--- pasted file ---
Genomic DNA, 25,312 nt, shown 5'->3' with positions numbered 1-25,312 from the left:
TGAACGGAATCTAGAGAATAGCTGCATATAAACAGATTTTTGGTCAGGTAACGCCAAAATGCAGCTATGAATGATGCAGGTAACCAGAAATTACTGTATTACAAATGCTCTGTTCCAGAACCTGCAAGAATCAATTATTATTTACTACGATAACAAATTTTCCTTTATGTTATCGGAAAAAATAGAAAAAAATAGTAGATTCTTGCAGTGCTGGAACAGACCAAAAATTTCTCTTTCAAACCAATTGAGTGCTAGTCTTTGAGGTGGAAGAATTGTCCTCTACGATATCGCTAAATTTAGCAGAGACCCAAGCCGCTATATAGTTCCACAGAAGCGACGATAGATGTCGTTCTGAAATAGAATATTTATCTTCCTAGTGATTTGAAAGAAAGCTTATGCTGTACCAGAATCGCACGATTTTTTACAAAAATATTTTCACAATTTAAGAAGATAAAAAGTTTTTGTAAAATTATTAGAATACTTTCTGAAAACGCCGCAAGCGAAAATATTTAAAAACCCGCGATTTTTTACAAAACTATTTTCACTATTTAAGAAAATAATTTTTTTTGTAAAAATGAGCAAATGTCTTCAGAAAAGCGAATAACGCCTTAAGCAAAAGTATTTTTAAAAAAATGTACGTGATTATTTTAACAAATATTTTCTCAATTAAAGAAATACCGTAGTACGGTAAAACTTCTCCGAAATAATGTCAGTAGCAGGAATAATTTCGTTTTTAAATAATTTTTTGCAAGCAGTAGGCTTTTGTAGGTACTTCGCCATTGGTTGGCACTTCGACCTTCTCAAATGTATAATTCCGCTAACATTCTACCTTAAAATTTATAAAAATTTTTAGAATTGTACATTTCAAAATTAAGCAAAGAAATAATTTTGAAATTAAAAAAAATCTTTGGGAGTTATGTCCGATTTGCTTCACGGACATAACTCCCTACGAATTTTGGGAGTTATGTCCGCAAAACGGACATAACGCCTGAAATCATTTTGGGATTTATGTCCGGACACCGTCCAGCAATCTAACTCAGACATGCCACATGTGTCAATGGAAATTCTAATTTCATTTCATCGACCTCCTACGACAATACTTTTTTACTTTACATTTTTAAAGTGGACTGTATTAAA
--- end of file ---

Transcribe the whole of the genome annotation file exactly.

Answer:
Genomic DNA, 25,312 nt, shown 5'->3' with positions numbered 1-25,312 from the left:
TGAACGGAATCTAGAGAATAGCTGCATATAAACAGATTTTTGGTCAGGTAACGCCAAAATGCAGCTATGAATGATGCAGGTAACCAGAAATTACTGTATTACAAATGCTCTGTTCCAGAACCTGCAAGAATCAATTATTATTTACTACGATAACAAATTTTCCTTTATGTTATCGGAAAAAATAGAAAAAAATAGTAGATTCTTGCAGTGCTGGAACAGACCAAAAATTTCTCTTTCAAACCAATTGAGTGCTAGTCTTTGAGGTGGAAGAATTGTCCTCTACGATATCGCTAAATTTAGCAGAGACCCAAGCCGCTATATAGTTCCACAGAAGCGACGATAGATGTCGTTCTGAAATAGAATATTTATCTTCCTAGTGATTTGAAAGAAAGCTTATGCTGTACCAGAATCGCACGATTTTTTACAAAAATATTTTCACAATTTAAGAAGATAAAAAGTTTTTGTAAAATTATTAGAATACTTTCTGAAAACGCCGCAAGCGAAAATATTTAAAAACCCGCGATTTTTTACAAAACTATTTTCACTATTTAAGAAAATAATTTTTTTTGTAAAAATGAGCAAATGTCTTCAGAAAAGCGAATAACGCCTTAAGCAAAAGTATTTTTAAAAAAATGTACGTGATTATTTTAACAAATATTTTCTCAATTAAAGAAATACCGTAGTACGGTAAAACTTCTCCGAAATAATGTCAGTAGCAGGAATAATTTCGTTTTTAAATAATTTTTTGCAAGCAGTAGGCTTTTGTAGGTACTTCGCCATTGGTTGGCACTTCGACCTTCTCAAATGTATAATTCCGCTAACATTCTACCTTAAAATTTATAAAAATTTTTAGAATTGTACATTTCAAAATTAAGCAAAGAAATAATTTTGAAATTAAAAAAAATCTTTGGGAGTTATGTCCGATTTGCTTCACGGACATAACTCCCTACGAATTTTGGGAGTTATGTCCGCAAAACGGACATAACGCCTGAAATCATTTTGGGATTTATGTCCGGACACCGTCCAGCAATCTAACTCAGACATGCCACATGTGTCAATGGAAATTCTAATTTCATTTCATCGACCTCCTACGACAATACTTTTTTACTTTACATTTTTAAAGTGGACTGTATTAAA